That’s true because journalists can serve as a watchdog over their government far more effectively than over the governments of faraway adversary countries. But even more so, there’s never any shortage of light being shined on the bad acts of adversary governments: Exploiting the bad acts of adversary governments in order to disparage, discredit and thus weaken them is something virtually all governments do. It’s called propaganda. Citizens in most countries hear a great deal about the bad things done by adversary governments. What they hear far too little of are the bad acts done by their own government, which is why journalism is most valuable when it shines light on that. That’s when journalism is informing rather than amplifying tribal propaganda.

There are lots of reasons why people prefer to focus on the bad acts of the Enemy Tribe rather than one’s own. A big factor is strategic: When the focus of Americans is on the bad acts of Putin or North Korea or Iran or whatever Villain of the Moment is being featured or on the injustice of those places, their focus is not on the things they can actually do something about: the bad acts of their own government and the injustices in their own society. Constantly directing people’s attention to bad things being done by other tribes is simultaneously distracting and distorting: It creates the impression that Bad Things (imprisoning journalists) are only done by Them, not by Us.

But at least as big a factor is a psychological one: Humans intrinsically feel better when we are condemning others rather than ourselves. That’s why bitter, judgmental gossip has long been a favorite pastime: It’s self-soothing to sit in critical judgment of others. There’s a reason the Gospels have to remind human beings to “first take the plank out of your own eye, and then you will see clearly to remove the speck from your brother’s eye”: It’s precisely because the universal temptation is to ignore our own flaws since that’s so much more self-flattering and pleasing.

None of these are absolute rules; some caveats are needed. There’s a benefit from knowing about the acts of adversary governments. We want reporting on those countries as well, and journalists assigned to those countries do their job by highlighting the conduct of those governments. Nor should the bad acts of adversary governments be expressly denied or actively minimized, as that becomes its own form of deceit and propaganda. And then there are times when the bad conduct of other governments produces such great human suffering that collective action becomes both possible and justified, in which case focusing on it can be justified.

But as a general proposition, the duties of journalism, and for that matter citizenship, are fulfilled by having one’s primary focus be on the bad acts of one’s own side, not those of the Others. As always, this quote from Noam Chomsky — who has spent decades being told that he spends too much time talking about the bad acts of his own government and society — most concisely explains the point:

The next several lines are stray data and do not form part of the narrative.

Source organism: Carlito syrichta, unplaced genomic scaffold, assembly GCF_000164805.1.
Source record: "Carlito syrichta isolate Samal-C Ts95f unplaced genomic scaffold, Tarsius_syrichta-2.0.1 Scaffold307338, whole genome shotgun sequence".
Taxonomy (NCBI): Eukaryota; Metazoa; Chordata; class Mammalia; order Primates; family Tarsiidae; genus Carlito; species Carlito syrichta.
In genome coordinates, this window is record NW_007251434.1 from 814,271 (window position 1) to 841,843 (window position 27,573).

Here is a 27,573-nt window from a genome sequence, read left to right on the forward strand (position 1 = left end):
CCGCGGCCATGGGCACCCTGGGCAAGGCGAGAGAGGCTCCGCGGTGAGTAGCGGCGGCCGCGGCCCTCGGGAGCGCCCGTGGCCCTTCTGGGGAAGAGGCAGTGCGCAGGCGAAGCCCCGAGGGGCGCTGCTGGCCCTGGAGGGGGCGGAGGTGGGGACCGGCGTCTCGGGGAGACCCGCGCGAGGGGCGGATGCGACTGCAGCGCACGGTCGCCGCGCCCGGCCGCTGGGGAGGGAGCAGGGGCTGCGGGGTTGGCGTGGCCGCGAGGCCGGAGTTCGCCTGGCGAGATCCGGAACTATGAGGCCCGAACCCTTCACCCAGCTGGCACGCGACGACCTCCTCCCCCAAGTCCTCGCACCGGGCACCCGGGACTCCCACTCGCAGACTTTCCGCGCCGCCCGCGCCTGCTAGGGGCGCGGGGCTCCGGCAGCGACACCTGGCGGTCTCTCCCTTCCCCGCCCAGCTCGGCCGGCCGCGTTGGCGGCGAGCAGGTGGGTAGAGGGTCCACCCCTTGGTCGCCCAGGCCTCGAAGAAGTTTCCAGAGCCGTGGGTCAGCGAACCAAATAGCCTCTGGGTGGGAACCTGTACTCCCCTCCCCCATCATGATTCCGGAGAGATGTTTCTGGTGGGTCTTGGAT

“My own concern is primarily the terror and violence carried out by my own state, for two reasons. For one thing, because it happens to be the larger component of international violence.

“But also for a much more important reason than that; namely, I can do something about it. So even if the U.S. was responsible for 2 percent of the violence in the world instead of the majority of it, it would be that 2 percent I would be primarily responsible for. And that is a simple ethical judgment. That is, the ethical value of one’s actions depends on their anticipated and predictable consequences. It is very easy to denounce the atrocities of someone else. That has about as much ethical value as denouncing atrocities that took place in the 18th century.”

It’s not only “easy” to “denounce the atrocities of someone else.” It’s also profitable: strategically, propagandistically, psychologically and emotionally. That’s why it’s such a popular thing to do. It’s been true for decades in the U.S. and still is: Write or talk about the invasions, bombings, tyrant-support and torture by your own government and you’ll immediately face demands from nationalists that you focus instead on Russia, upon pain of being accused of being a secret Kremlin agent if you don’t. That is what also explains the obsession among some Westerners to depict Islam, rather than their own governments, as the Prime Force of Violence and Aggression. It’s also what drives the tactic of minimizing your own country’s sins by pointing to someone who is doing worse.

It’s just pure tribalism in its most classic and primitive form: It’s the Other Side that is always the Bad One. Journalistically, that behavior is as cowardly as it is inconsequential: Americans and other Westerners have been inundated for decades with demonizing language about U.S. adversaries from Russia to China to Iran to Muslim extremists. There’s very little valuable, and nothing particularly courageous or interesting, about sitting in the U.S. echoing those self-serving, self-pleasing and already widely accepted narratives. What Americans have lacked, woefully, is a journalistic focus on the bad acts done by their own government, a direct challenge to the propagandistic banalities they’ve been fed to glorify their own side.

This superb interview by this BBC host is an excellent illustration of the virtues of adversarial journalism. Even more significantly, it demonstrates why journalism is most valuable when it is devoted to what is most difficult: namely, focusing on the bad acts of one’s own side, holding accountable those who wield power in one’s own country and those of its closest allies, challenging the orthodoxies most cherished and venerated by one’s own society.

Glenn Greenwald